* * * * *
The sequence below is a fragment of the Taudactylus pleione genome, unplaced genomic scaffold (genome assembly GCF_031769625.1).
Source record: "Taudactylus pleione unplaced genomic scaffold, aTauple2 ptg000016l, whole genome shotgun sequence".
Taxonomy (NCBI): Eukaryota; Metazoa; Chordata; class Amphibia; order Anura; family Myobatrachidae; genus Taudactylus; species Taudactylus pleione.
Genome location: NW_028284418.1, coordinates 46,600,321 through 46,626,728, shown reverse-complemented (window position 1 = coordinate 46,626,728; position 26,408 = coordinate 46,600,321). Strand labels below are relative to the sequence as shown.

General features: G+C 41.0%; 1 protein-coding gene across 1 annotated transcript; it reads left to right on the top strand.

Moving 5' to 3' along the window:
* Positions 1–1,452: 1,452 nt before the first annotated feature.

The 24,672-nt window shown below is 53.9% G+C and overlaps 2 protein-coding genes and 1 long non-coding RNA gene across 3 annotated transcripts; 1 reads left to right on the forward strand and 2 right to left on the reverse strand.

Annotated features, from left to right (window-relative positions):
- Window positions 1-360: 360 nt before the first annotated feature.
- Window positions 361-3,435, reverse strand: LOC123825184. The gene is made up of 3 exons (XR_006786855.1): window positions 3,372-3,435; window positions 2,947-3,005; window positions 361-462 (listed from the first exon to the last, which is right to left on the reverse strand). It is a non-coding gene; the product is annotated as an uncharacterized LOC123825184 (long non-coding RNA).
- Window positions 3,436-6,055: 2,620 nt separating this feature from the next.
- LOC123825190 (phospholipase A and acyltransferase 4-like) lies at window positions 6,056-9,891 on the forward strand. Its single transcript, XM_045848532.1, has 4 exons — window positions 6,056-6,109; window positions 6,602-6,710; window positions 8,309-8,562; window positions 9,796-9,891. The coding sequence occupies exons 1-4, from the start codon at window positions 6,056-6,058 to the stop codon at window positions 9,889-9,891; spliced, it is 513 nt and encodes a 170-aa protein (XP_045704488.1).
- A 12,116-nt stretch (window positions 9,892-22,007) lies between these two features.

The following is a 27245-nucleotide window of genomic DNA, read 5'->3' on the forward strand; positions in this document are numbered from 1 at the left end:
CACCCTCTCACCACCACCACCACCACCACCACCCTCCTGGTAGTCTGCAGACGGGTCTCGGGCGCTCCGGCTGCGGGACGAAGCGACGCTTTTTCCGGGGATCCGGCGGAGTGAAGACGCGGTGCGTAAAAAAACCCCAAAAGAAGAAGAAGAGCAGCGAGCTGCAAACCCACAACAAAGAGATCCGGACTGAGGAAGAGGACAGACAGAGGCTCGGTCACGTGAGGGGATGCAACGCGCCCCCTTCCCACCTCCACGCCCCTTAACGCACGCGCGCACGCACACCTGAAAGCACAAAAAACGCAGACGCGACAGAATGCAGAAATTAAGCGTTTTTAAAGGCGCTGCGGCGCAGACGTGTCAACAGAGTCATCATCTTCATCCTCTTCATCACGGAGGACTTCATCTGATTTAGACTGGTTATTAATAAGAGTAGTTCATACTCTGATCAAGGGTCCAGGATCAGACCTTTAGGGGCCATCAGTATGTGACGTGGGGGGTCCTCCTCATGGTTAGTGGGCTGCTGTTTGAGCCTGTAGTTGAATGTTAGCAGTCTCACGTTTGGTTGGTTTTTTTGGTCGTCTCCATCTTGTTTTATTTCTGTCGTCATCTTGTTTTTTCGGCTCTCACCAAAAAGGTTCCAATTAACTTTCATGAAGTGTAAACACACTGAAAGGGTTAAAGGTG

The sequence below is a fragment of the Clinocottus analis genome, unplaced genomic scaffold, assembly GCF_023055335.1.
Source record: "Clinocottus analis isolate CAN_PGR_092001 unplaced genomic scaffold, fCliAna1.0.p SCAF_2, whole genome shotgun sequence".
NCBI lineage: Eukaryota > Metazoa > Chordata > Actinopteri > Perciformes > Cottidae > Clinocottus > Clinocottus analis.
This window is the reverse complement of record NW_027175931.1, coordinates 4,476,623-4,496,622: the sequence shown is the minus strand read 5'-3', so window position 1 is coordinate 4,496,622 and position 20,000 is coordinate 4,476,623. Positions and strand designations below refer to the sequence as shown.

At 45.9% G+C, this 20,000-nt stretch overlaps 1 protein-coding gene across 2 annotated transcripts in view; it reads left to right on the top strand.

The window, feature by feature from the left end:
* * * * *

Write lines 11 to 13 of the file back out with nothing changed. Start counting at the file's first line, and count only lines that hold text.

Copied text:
- Window positions 361-3,435, reverse strand: LOC123825184. The gene is made up of 3 exons (XR_006786855.1): window positions 3,372-3,435; window positions 2,947-3,005; window positions 361-462 (listed from the first exon to the last, which is right to left on the reverse strand). It is a non-coding gene; the product is annotated as an uncharacterized LOC123825184 (long non-coding RNA).
- Window positions 3,436-6,055: 2,620 nt separating this feature from the next.
- LOC123825190 (phospholipase A and acyltransferase 4-like) lies at window positions 6,056-9,891 on the forward strand. Its single transcript, XM_045848532.1, has 4 exons — window positions 6,056-6,109; window positions 6,602-6,710; window positions 8,309-8,562; window positions 9,796-9,891. The coding sequence occupies exons 1-4, from the start codon at window positions 6,056-6,058 to the stop codon at window positions 9,889-9,891; spliced, it is 513 nt and encodes a 170-aa protein (XP_045704488.1).